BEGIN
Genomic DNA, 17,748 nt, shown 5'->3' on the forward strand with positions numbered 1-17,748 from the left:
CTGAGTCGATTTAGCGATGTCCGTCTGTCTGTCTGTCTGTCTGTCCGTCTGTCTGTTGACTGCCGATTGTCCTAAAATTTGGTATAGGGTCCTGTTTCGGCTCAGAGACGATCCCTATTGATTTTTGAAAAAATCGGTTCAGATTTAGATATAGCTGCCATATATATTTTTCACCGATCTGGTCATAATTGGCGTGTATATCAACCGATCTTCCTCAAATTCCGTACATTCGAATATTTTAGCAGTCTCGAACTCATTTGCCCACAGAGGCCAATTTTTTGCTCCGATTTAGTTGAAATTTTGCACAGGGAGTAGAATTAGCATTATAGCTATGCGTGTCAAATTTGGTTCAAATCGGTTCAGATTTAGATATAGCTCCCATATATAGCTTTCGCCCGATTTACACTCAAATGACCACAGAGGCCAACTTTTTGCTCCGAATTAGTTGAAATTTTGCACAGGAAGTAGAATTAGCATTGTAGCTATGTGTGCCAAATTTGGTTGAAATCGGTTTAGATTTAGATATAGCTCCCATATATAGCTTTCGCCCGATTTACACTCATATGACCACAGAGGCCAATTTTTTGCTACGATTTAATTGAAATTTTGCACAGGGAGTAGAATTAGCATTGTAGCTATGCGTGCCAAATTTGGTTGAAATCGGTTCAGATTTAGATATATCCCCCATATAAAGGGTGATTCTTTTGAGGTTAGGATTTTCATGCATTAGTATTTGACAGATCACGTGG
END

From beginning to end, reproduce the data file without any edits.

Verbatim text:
Genomic DNA, 17,748 nt, shown 5'->3' on the forward strand with positions numbered 1-17,748 from the left:
CTGAGTCGATTTAGCGATGTCCGTCTGTCTGTCTGTCTGTCTGTCCGTCTGTCTGTTGACTGCCGATTGTCCTAAAATTTGGTATAGGGTCCTGTTTCGGCTCAGAGACGATCCCTATTGATTTTTGAAAAAATCGGTTCAGATTTAGATATAGCTGCCATATATATTTTTCACCGATCTGGTCATAATTGGCGTGTATATCAACCGATCTTCCTCAAATTCCGTACATTCGAATATTTTAGCAGTCTCGAACTCATTTGCCCACAGAGGCCAATTTTTTGCTCCGATTTAGTTGAAATTTTGCACAGGGAGTAGAATTAGCATTATAGCTATGCGTGTCAAATTTGGTTCAAATCGGTTCAGATTTAGATATAGCTCCCATATATAGCTTTCGCCCGATTTACACTCAAATGACCACAGAGGCCAACTTTTTGCTCCGAATTAGTTGAAATTTTGCACAGGAAGTAGAATTAGCATTGTAGCTATGTGTGCCAAATTTGGTTGAAATCGGTTTAGATTTAGATATAGCTCCCATATATAGCTTTCGCCCGATTTACACTCATATGACCACAGAGGCCAATTTTTTGCTACGATTTAATTGAAATTTTGCACAGGGAGTAGAATTAGCATTGTAGCTATGCGTGCCAAATTTGGTTGAAATCGGTTCAGATTTAGATATATCCCCCATATAAAGGGTGATTCTTTTGAGGTTAGGATTTTCATGCATTAGTATTTGACAGATCACGTGG